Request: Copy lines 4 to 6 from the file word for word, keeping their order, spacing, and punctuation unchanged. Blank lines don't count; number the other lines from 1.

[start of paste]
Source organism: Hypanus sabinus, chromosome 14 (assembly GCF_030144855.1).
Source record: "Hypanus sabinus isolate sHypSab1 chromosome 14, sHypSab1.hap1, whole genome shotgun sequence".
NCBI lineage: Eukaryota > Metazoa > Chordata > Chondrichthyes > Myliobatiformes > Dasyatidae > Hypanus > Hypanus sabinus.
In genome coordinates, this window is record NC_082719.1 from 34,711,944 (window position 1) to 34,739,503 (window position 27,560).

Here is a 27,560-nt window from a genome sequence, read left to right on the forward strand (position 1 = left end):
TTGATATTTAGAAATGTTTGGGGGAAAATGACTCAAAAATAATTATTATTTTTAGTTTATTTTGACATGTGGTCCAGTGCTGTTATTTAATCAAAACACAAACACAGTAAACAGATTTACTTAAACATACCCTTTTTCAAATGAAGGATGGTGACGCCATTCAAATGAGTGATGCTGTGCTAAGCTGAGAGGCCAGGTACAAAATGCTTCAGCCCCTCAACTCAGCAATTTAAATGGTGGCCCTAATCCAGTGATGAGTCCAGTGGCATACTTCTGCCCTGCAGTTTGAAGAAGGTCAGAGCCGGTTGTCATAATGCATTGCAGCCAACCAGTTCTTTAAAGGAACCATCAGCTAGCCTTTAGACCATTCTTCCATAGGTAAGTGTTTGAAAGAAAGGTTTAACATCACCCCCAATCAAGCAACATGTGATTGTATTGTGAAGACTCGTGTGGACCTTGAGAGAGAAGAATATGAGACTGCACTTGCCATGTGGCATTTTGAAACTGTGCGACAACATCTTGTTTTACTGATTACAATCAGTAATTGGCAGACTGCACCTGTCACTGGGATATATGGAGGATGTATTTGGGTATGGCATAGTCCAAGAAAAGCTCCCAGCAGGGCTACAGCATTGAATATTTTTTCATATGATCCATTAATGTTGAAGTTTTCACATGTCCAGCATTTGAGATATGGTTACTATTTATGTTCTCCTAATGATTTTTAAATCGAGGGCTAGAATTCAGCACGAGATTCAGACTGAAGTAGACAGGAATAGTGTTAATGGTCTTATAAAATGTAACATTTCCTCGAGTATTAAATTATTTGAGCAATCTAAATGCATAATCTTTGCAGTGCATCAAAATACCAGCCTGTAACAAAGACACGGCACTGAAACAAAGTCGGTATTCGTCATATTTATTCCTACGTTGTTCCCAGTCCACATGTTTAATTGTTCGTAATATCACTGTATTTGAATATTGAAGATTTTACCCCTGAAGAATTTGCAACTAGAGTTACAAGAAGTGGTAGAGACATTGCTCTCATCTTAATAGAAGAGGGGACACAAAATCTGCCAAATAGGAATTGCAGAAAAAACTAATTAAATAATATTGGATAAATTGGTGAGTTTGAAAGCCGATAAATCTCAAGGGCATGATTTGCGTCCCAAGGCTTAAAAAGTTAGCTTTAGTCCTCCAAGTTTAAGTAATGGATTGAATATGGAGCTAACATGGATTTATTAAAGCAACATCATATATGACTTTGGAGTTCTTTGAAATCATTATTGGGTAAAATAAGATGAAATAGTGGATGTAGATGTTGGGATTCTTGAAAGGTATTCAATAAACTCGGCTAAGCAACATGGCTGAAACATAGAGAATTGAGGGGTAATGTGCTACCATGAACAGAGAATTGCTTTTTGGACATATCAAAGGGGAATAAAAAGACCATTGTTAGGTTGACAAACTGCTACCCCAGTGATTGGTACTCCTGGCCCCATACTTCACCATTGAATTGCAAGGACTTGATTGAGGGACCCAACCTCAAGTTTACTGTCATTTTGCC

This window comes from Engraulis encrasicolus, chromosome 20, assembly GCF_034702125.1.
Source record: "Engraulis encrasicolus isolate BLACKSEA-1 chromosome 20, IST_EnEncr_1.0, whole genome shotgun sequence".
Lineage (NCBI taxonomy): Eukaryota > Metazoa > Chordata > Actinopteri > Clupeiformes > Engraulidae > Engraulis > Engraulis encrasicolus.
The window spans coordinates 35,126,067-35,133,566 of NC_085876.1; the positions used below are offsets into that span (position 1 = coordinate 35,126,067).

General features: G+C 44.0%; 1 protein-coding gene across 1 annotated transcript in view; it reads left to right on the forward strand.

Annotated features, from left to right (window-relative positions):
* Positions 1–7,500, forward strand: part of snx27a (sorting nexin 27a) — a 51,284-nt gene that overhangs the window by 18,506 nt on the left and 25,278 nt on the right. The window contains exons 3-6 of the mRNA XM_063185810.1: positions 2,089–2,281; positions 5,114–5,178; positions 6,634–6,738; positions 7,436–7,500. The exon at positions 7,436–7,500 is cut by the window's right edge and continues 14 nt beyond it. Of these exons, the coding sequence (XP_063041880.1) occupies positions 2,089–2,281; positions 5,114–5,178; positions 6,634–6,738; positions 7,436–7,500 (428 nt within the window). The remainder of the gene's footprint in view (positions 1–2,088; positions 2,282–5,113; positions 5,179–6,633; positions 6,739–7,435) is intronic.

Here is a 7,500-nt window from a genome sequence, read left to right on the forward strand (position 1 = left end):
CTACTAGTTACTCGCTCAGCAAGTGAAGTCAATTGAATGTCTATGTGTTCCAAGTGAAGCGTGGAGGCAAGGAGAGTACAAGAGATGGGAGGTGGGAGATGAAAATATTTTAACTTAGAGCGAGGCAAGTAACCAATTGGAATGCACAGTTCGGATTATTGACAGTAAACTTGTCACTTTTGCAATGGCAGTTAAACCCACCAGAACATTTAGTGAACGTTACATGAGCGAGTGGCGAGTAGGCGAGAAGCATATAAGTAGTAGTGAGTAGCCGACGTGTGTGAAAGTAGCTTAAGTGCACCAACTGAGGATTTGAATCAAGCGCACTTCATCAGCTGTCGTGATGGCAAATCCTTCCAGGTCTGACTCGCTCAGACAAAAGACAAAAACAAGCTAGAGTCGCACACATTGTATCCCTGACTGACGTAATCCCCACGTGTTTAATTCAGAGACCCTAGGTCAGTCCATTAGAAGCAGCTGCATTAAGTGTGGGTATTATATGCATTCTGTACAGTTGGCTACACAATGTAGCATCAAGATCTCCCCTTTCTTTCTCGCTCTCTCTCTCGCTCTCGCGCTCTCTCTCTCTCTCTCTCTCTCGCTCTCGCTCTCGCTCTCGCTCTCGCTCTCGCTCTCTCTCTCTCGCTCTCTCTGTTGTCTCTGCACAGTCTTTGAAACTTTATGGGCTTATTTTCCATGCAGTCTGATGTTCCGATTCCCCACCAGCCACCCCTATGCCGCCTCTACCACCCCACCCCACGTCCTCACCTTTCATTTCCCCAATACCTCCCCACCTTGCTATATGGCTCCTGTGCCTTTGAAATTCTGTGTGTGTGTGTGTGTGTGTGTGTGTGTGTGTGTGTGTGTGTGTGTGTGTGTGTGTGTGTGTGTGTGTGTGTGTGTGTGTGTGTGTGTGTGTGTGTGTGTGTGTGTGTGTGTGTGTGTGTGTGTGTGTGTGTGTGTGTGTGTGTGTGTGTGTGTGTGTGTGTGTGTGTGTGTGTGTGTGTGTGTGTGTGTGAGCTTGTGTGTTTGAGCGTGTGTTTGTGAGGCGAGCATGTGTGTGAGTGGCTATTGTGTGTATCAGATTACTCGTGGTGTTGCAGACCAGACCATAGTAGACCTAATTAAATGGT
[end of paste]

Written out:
In genome coordinates, this window is record NC_082719.1 from 34,711,944 (window position 1) to 34,739,503 (window position 27,560).

Here is a 27,560-nt window from a genome sequence, read left to right on the forward strand (position 1 = left end):
TTGATATTTAGAAATGTTTGGGGGAAAATGACTCAAAAATAATTATTATTTTTAGTTTATTTTGACATGTGGTCCAGTGCTGTTATTTAATCAAAACACAAACACAGTAAACAGATTTACTTAAACATACCCTTTTTCAAATGAAGGATGGTGACGCCATTCAAATGAGTGATGCTGTGCTAAGCTGAGAGGCCAGGTACAAAATGCTTCAGCCCCTCAACTCAGCAATTTAAATGGTGGCCCTAATCCAGTGATGAGTCCAGTGGCATACTTCTGCCCTGCAGTTTGAAGAAGGTCAGAGCCGGTTGTCATAATGCATTGCAGCCAACCAGTTCTTTAAAGGAACCATCAGCTAGCCTTTAGACCATTCTTCCATAGGTAAGTGTTTGAAAGAAAGGTTTAACATCACCCCCAATCAAGCAACATGTGATTGTATTGTGAAGACTCGTGTGGACCTTGAGAGAGAAGAATATGAGACTGCACTTGCCATGTGGCATTTTGAAACTGTGCGACAACATCTTGTTTTACTGATTACAATCAGTAATTGGCAGACTGCACCTGTCACTGGGATATATGGAGGATGTATTTGGGTATGGCATAGTCCAAGAAAAGCTCCCAGCAGGGCTACAGCATTGAATATTTTTTCATATGATCCATTAATGTTGAAGTTTTCACATGTCCAGCATTTGAGATATGGTTACTATTTATGTTCTCCTAATGATTTTTAAATCGAGGGCTAGAATTCAGCACGAGATTCAGACTGAAGTAGACAGGAATAGTGTTAATGGTCTTATAAAATGTAACATTTCCTCGAGTATTAAATTATTTGAGCAATCTAAATGCATAATCTTTGCAGTGCATCAAAATACCAGCCTGTAACAAAGACACGGCACTGAAACAAAGTCGGTATTCGTCATATTTATTCCTACGTTGTTCCCAGTCCACATGTTTAATTGTTCGTAATATCACTGTATTTGAATATTGAAGATTTTACCCCTGAAGAATTTGCAACTAGAGTTACAAGAAGTGGTAGAGACATTGCTCTCATCTTAATAGAAGAGGGGACACAAAATCTGCCAAATAGGAATTGCAGAAAAAACTAATTAAATAATATTGGATAAATTGGTGAGTTTGAAAGCCGATAAATCTCAAGGGCATGATTTGCGTCCCAAGGCTTAAAAAGTTAGCTTTAGTCCTCCAAGTTTAAGTAATGGATTGAATATGGAGCTAACATGGATTTATTAAAGCAACATCATATATGACTTTGGAGTTCTTTGAAATCATTATTGGGTAAAATAAGATGAAATAGTGGATGTAGATGTTGGGATTCTTGAAAGGTATTCAATAAACTCGGCTAAGCAACATGGCTGAAACATAGAGAATTGAGGGGTAATGTGCTACCATGAACAGAGAATTGCTTTTTGGACATATCAAAGGGGAATAAAAAGACCATTGTTAGGTTGACAAACTGCTACCCCAGTGATTGGTACTCCTGGCCCCATACTTCACCATTGAATTGCAAGGACTTGATTGAGGGACCCAACCTCAAGTTTACTGTCATTTTGCC